Anger mounts as Israel begins detention and deportation of African asylum seekers : The Conversation


Around 20,000 Israelis and African migrants took to the streets in Tel Aviv on February 24, protesting against a government policy of detaining and deporting African asylum seekers who refuse to leave the country. A few days earlier, a group of Eritrean asylum seekers held at a detention centre in Israel went on hunger strike in protest against their imminent expulsion from the country.

In early Feburary, Israel began issuing expulsion orders to African migrants and asylum seekers whose asylum claims had been refused by the government. Most were from Eritrea and Sudan. The orders, under new rules announced in December 2017, give people the choice to be sent to a “third country” by the end of March, or face detention and imprisonment. The receiving countries will reportedly receive US$5,000 per asylum seeker they accept, while the asylum seekers themselves receive a plane ticket plus US$3,500 each.

The “third countries” have not been officially named, but they were reported to be Rwanda and Uganda – although both countries subsequently denied signing a deal with Israel.

It is the Israeli regime of deportation and detention that is the root cause for the distress of the African migrants and asylum seekers on its soil. It is almost impossible to even launch an asylum claim let alone become a recognised refugee. Merely 11 African asylum seekers, ten from Eritrea and one from Sudan, were given refugee status between 2009 and 2017.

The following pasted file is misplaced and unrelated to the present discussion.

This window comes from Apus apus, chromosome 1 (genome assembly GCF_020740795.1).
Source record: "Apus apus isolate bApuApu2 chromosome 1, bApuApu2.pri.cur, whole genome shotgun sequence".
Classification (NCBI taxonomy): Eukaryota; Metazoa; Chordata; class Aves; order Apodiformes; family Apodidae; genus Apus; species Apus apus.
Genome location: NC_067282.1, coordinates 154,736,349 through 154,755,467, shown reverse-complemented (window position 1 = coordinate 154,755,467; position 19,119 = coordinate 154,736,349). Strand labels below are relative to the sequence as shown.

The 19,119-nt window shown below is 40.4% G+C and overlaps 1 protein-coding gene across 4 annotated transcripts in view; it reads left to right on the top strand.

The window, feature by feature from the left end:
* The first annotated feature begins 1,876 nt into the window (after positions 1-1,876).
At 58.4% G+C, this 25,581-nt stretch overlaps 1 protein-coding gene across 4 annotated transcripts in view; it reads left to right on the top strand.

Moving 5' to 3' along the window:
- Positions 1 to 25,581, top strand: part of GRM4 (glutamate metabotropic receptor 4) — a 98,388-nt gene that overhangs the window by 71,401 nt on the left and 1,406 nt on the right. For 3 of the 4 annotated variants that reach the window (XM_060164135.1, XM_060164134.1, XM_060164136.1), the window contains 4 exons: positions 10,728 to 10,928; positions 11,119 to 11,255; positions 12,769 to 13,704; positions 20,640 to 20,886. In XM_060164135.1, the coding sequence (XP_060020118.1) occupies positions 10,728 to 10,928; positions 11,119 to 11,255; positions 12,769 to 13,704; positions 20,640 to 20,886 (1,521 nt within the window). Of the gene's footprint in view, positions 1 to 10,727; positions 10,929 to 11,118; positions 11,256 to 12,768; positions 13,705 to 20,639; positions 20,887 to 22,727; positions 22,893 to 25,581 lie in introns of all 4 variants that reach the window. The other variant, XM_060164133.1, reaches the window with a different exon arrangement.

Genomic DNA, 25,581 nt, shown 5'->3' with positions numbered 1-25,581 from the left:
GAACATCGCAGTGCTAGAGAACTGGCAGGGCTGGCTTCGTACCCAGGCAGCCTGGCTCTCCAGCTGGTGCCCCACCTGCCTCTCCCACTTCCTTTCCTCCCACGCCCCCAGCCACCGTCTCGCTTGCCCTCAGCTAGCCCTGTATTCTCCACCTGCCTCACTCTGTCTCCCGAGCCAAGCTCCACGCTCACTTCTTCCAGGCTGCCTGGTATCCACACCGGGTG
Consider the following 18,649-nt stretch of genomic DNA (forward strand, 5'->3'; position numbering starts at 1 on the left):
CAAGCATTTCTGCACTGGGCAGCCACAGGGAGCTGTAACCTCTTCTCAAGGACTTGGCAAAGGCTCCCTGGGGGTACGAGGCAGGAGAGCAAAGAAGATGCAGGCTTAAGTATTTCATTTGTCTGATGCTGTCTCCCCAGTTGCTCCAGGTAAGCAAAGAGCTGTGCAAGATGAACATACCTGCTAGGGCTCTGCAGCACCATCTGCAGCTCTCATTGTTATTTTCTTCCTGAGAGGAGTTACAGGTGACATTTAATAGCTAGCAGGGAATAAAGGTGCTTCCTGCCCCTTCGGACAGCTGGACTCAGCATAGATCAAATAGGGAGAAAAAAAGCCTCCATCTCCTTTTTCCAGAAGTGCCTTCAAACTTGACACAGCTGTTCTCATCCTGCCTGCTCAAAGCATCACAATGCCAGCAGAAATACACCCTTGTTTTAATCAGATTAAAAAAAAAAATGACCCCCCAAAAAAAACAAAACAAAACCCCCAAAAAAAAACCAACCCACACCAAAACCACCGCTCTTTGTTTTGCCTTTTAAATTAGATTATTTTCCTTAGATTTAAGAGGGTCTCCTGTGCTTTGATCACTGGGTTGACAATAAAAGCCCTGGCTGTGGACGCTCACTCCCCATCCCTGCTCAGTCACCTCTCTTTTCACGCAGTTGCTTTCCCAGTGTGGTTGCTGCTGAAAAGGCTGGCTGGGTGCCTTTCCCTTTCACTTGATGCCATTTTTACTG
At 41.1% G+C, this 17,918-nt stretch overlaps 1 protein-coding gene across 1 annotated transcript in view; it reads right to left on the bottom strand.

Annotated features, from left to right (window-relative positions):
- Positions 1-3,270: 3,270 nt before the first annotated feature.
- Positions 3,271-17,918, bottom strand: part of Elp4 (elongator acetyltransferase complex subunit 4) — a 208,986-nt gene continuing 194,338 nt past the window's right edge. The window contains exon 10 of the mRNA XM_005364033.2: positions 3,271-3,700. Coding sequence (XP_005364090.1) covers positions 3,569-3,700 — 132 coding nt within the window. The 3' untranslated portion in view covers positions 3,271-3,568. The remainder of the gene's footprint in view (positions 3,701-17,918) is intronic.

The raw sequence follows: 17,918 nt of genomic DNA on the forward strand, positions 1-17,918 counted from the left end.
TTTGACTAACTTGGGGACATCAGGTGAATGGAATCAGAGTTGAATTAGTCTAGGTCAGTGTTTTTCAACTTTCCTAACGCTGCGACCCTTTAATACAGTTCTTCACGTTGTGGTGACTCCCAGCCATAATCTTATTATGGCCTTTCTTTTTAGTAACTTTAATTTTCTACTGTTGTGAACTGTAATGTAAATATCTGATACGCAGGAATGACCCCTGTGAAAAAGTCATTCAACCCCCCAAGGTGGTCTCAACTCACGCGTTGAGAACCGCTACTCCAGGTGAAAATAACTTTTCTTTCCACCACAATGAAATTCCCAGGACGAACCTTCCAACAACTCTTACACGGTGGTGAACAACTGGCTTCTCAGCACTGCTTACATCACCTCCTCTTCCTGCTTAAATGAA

However, in what might prove to be a landmark ruling, an Israeli special appeals court ruled on February 15 in the case of an Eritrean asylum seeker that desertion from the Eritrean military provided a valid claim for asylum. This ruling could affect many Eritreans threatened with deportation, but is unlikely to change wider attitudes among Israeli authorities, who in any case will appeal.

Mixed reasons for coming to Israel

 

Source: Anger mounts as Israel begins detention and deportation of African asylum seekers : The Conversation

Sir Mo Farah tells family ‘Daddy might not be able to come home’ after Trump travel ban


Sir Mo Farah, the British Olympic hero, has attacked Donald Trump and said he fears he may now be separated from his family because of the American president’s immigration crackdown.

The four-times Olympic gold medal winner said the Queen had made him a knight, but Mr Trump had apparently now made him an “alien“.